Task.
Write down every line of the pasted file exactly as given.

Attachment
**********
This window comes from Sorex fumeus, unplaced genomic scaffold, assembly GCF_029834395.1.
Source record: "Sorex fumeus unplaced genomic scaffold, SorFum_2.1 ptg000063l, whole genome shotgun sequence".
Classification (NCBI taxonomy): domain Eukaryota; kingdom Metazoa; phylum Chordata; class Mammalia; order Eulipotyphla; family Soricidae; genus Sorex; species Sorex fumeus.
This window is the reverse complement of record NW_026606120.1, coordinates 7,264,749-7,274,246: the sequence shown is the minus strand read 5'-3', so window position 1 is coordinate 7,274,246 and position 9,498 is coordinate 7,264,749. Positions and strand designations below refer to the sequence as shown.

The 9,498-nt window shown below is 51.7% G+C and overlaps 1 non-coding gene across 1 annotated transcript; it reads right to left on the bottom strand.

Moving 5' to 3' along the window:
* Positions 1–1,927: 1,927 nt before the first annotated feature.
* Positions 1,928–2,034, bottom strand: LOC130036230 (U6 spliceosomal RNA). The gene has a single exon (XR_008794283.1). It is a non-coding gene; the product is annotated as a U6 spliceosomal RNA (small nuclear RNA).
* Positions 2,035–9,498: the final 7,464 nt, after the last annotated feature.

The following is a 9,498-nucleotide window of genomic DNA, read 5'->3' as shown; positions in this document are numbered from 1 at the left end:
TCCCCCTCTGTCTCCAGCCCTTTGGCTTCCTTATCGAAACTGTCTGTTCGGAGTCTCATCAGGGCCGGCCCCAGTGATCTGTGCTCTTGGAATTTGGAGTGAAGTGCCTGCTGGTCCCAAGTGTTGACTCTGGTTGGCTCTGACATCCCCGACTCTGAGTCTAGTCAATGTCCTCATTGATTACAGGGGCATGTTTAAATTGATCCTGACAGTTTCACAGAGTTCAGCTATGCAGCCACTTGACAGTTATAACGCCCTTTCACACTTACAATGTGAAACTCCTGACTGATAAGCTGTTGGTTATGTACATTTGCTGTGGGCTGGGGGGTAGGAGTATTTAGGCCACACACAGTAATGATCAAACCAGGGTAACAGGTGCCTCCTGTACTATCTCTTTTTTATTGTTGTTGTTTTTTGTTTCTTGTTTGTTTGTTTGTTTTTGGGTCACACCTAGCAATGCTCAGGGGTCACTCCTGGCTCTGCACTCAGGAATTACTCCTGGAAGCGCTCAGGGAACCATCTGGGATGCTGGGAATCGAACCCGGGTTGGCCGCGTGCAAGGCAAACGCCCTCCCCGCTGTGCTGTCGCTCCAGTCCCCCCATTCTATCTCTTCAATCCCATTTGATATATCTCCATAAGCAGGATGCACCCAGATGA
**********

This window comes from Sorex fumeus, unplaced genomic scaffold, assembly GCF_029834395.1.
Source record: "Sorex fumeus unplaced genomic scaffold, SorFum_2.1 ptg000063l, whole genome shotgun sequence".
Classification (NCBI taxonomy): domain Eukaryota; kingdom Metazoa; phylum Chordata; class Mammalia; order Eulipotyphla; family Soricidae; genus Sorex; species Sorex fumeus.
This window is the reverse complement of record NW_026606120.1, coordinates 7,264,749-7,274,246: the sequence shown is the minus strand read 5'-3', so window position 1 is coordinate 7,274,246 and position 9,498 is coordinate 7,264,749. Positions and strand designations below refer to the sequence as shown.

The 9,498-nt window shown below is 51.7% G+C and overlaps 1 non-coding gene across 1 annotated transcript; it reads right to left on the bottom strand.

Moving 5' to 3' along the window:
* Positions 1–1,927: 1,927 nt before the first annotated feature.
* Positions 1,928–2,034, bottom strand: LOC130036230 (U6 spliceosomal RNA). The gene has a single exon (XR_008794283.1). It is a non-coding gene; the product is annotated as a U6 spliceosomal RNA (small nuclear RNA).
* Positions 2,035–9,498: the final 7,464 nt, after the last annotated feature.

The following is a 9,498-nucleotide window of genomic DNA, read 5'->3' as shown; positions in this document are numbered from 1 at the left end:
TCCCCCTCTGTCTCCAGCCCTTTGGCTTCCTTATCGAAACTGTCTGTTCGGAGTCTCATCAGGGCCGGCCCCAGTGATCTGTGCTCTTGGAATTTGGAGTGAAGTGCCTGCTGGTCCCAAGTGTTGACTCTGGTTGGCTCTGACATCCCCGACTCTGAGTCTAGTCAATGTCCTCATTGATTACAGGGGCATGTTTAAATTGATCCTGACAGTTTCACAGAGTTCAGCTATGCAGCCACTTGACAGTTATAACGCCCTTTCACACTTACAATGTGAAACTCCTGACTGATAAGCTGTTGGTTATGTACATTTGCTGTGGGCTGGGGGGTAGGAGTATTTAGGCCACACACAGTAATGATCAAACCAGGGTAACAGGTGCCTCCTGTACTATCTCTTTTTTATTGTTGTTGTTTTTTGTTTCTTGTTTGTTTGTTTGTTTTTGGGTCACACCTAGCAATGCTCAGGGGTCACTCCTGGCTCTGCACTCAGGAATTACTCCTGGAAGCGCTCAGGGAACCATCTGGGATGCTGGGAATCGAACCCGGGTTGGCCGCGTGCAAGGCAAACGCCCTCCCCGCTGTGCTGTCGCTCCAGTCCCCCCATTCTATCTCTTCAATCCCATTTGATATATCTCCATAAGCAGGATGCACCCAGATGA